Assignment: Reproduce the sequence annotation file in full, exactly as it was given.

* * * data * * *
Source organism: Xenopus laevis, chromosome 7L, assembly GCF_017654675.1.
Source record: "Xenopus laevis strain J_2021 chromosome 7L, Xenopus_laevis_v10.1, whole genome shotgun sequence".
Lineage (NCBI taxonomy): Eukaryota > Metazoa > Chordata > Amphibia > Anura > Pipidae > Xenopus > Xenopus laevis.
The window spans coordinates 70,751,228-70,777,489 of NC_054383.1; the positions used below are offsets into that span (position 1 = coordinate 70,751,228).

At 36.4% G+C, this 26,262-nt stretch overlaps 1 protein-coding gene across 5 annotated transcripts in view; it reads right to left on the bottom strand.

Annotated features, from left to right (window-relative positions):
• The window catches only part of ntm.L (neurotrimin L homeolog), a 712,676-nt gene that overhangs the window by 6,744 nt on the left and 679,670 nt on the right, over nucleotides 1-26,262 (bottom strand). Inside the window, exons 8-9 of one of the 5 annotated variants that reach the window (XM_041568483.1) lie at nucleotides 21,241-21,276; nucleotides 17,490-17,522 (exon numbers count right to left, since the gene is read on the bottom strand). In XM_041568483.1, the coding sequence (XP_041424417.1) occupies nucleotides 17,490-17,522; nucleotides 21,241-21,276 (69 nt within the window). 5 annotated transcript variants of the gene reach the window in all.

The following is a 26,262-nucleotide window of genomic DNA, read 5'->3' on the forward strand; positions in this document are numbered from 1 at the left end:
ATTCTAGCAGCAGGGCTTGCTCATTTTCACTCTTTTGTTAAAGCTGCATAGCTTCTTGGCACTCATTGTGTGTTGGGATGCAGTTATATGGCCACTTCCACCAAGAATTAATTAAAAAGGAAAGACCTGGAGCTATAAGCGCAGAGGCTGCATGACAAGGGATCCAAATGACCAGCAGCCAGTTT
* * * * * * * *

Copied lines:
Source organism: Xenopus laevis, chromosome 7L, assembly GCF_017654675.1.
Source record: "Xenopus laevis strain J_2021 chromosome 7L, Xenopus_laevis_v10.1, whole genome shotgun sequence".
Lineage (NCBI taxonomy): Eukaryota > Metazoa > Chordata > Amphibia > Anura > Pipidae > Xenopus > Xenopus laevis.
The window spans coordinates 70,751,228-70,777,489 of NC_054383.1; the positions used below are offsets into that span (position 1 = coordinate 70,751,228).

At 36.4% G+C, this 26,262-nt stretch overlaps 1 protein-coding gene across 5 annotated transcripts in view; it reads right to left on the bottom strand.

Annotated features, from left to right (window-relative positions):
• The window catches only part of ntm.L (neurotrimin L homeolog), a 712,676-nt gene that overhangs the window by 6,744 nt on the left and 679,670 nt on the right, over nucleotides 1-26,262 (bottom strand). Inside the window, exons 8-9 of one of the 5 annotated variants that reach the window (XM_041568483.1) lie at nucleotides 21,241-21,276; nucleotides 17,490-17,522 (exon numbers count right to left, since the gene is read on the bottom strand). In XM_041568483.1, the coding sequence (XP_041424417.1) occupies nucleotides 17,490-17,522; nucleotides 21,241-21,276 (69 nt within the window). 5 annotated transcript variants of the gene reach the window in all.

The following is a 26,262-nucleotide window of genomic DNA, read 5'->3' on the forward strand; positions in this document are numbered from 1 at the left end:
ATTCTAGCAGCAGGGCTTGCTCATTTTCACTCTTTTGTTAAAGCTGCATAGCTTCTTGGCACTCATTGTGTGTTGGGATGCAGTTATATGGCCACTTCCACCAAGAATTAATTAAAAAGGAAAGACCTGGAGCTATAAGCGCAGAGGCTGCATGACAAGGGATCCAAATGACCAGCAGCCAGTTT